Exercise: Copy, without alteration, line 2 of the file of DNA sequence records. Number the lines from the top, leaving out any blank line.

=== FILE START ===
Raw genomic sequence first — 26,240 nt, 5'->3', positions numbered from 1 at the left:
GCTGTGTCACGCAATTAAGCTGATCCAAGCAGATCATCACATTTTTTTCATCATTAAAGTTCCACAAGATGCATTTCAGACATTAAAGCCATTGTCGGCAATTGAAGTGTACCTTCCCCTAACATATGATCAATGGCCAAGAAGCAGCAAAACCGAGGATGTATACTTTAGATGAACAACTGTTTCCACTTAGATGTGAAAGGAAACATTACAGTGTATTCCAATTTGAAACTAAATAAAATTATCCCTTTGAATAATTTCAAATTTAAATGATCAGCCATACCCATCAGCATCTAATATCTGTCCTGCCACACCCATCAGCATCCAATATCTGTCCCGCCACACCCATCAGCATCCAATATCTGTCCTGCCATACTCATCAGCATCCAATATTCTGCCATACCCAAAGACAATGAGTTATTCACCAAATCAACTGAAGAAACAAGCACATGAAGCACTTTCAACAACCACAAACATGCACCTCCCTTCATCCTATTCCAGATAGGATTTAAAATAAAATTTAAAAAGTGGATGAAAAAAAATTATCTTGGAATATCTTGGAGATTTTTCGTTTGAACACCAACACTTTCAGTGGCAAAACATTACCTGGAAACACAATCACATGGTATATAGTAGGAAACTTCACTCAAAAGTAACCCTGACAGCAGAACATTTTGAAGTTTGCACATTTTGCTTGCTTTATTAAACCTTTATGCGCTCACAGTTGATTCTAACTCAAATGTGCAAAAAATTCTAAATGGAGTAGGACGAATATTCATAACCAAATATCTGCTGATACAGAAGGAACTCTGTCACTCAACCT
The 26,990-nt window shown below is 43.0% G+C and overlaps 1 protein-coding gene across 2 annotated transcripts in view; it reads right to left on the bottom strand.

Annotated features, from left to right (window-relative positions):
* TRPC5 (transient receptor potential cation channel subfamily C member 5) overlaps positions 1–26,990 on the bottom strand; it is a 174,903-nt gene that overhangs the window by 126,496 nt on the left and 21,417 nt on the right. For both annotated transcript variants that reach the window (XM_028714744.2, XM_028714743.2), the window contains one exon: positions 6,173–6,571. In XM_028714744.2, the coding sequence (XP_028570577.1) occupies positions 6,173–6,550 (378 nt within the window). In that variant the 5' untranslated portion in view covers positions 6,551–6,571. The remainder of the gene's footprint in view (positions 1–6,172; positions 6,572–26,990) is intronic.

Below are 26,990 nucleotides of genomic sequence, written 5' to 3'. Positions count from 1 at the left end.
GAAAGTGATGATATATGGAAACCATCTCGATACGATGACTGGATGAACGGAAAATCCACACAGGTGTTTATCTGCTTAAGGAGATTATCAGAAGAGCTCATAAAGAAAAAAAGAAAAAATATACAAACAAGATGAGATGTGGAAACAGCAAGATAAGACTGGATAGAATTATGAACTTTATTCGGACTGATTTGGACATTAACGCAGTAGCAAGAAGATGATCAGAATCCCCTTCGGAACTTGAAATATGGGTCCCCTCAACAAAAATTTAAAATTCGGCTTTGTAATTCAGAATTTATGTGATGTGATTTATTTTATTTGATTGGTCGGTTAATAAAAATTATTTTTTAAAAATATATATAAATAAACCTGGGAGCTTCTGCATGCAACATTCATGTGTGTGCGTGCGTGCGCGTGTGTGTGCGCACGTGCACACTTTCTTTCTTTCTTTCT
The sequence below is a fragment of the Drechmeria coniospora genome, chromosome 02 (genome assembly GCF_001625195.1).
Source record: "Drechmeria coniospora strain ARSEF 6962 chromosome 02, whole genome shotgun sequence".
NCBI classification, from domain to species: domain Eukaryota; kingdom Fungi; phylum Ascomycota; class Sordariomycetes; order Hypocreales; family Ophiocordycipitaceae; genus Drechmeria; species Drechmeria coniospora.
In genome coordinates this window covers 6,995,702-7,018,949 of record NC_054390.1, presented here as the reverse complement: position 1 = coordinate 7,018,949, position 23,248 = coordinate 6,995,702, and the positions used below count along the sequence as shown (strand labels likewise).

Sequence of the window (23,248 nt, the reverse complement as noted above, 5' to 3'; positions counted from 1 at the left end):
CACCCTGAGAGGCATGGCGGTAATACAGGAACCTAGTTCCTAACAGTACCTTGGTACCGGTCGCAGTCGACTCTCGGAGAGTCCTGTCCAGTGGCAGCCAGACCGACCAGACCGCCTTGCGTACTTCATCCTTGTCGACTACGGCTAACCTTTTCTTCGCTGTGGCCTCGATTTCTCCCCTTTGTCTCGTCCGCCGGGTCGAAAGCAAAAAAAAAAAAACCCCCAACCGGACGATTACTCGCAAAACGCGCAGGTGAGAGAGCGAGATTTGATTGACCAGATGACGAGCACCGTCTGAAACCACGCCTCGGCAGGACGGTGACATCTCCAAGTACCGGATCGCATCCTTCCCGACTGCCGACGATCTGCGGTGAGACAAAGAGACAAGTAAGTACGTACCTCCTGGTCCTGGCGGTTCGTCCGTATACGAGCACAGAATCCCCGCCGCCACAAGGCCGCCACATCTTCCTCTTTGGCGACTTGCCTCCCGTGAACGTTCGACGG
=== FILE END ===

GCTGTGTCACGCAATTAAGCTGATCCAAGCAGATCATCACATTTTTTTCATCATTAAAGTTCCACAAGATGCATTTCAGACATTAAAGCCATTGTCGGCAATTGAAGTGTACCTTCCCCTAACATATGATCAATGGCCAAGAAGCAGCAAAACCGAGGATGTATACTTTAGATGAACAACTGTTTCCACTTAGATGTGAAAGGAAACATTACAGTGTATTCCAATTTGAAACTAAATAAAATTATCCCTTTGAATAATTTCAAATTTAAATGATCAGCCATACCCATCAGCATCTAATATCTGTCCTGCCACACCCATCAGCATCCAATATCTGTCCCGCCACACCCATCAGCATCCAATATCTGTCCTGCCATACTCATCAGCATCCAATATTCTGCCATACCCAAAGACAATGAGTTATTCACCAAATCAACTGAAGAAACAAGCACATGAAGCACTTTCAACAACCACAAACATGCACCTCCCTTCATCCTATTCCAGATAGGATTTAAAATAAAATTTAAAAAGTGGATGAAAAAAAATTATCTTGGAATATCTTGGAGATTTTTCGTTTGAACACCAACACTTTCAGTGGCAAAACATTACCTGGAAACACAATCACATGGTATATAGTAGGAAACTTCACTCAAAAGTAACCCTGACAGCAGAACATTTTGAAGTTTGCACATTTTGCTTGCTTTATTAAACCTTTATGCGCTCACAGTTGATTCTAACTCAAATGTGCAAAAAATTCTAAATGGAGTAGGACGAATATTCATAACCAAATATCTGCTGATACAGAAGGAACTCTGTCACTCAACCT